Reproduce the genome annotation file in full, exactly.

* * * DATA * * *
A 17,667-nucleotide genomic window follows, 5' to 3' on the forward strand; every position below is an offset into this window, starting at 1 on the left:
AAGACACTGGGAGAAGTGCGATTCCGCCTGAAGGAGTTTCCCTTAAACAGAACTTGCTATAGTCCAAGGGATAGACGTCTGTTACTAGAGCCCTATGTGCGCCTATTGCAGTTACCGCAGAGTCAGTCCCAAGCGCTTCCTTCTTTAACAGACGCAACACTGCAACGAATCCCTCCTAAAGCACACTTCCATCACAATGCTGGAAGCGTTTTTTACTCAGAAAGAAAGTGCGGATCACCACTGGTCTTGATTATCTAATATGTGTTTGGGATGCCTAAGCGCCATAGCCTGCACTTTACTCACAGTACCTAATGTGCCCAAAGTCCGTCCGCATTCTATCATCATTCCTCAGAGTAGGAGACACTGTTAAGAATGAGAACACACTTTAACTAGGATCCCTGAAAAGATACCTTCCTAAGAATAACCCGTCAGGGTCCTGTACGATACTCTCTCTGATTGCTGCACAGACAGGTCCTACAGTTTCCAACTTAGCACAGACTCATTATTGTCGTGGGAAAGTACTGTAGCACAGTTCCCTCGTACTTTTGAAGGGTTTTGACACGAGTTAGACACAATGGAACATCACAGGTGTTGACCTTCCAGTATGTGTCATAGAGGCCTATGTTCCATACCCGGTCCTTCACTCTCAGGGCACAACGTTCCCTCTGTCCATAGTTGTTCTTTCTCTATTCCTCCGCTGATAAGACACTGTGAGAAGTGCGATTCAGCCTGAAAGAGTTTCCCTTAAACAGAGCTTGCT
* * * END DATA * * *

A 17,667-nucleotide genomic window follows, 5' to 3' on the forward strand; every position below is an offset into this window, starting at 1 on the left:
AAGACACTGGGAGAAGTGCGATTCCGCCTGAAGGAGTTTCCCTTAAACAGAACTTGCTATAGTCCAAGGGATAGACGTCTGTTACTAGAGCCCTATGTGCGCCTATTGCAGTTACCGCAGAGTCAGTCCCAAGCGCTTCCTTCTTTAACAGACGCAACACTGCAACGAATCCCTCCTAAAGCACACTTCCATCACAATGCTGGAAGCGTTTTTTACTCAGAAAGAAAGTGCGGATCACCACTGGTCTTGATTATCTAATATGTGTTTGGGATGCCTAAGCGCCATAGCCTGCACTTTACTCACAGTACCTAATGTGCCCAAAGTCCGTCCGCATTCTATCATCATTCCTCAGAGTAGGAGACACTGTTAAGAATGAGAACACACTTTAACTAGGATCCCTGAAAAGATACCTTCCTAAGAATAACCCGTCAGGGTCCTGTACGATACTCTCTCTGATTGCTGCACAGACAGGTCCTACAGTTTCCAACTTAGCACAGACTCATTATTGTCGTGGGAAAGTACTGTAGCACAGTTCCCTCGTACTTTTGAAGGGTTTTGACACGAGTTAGACACAATGGAACATCACAGGTGTTGACCTTCCAGTATGTGTCATAGAGGCCTATGTTCCATACCCGGTCCTTCACTCTCAGGGCACAACGTTCCCTCTGTCCATAGTTGTTCTTTCTCTATTCCTCCGCTGATAAGACACTGTGAGAAGTGCGATTCAGCCTGAAAGAGTTTCCCTTAAACAGAGCTTGCT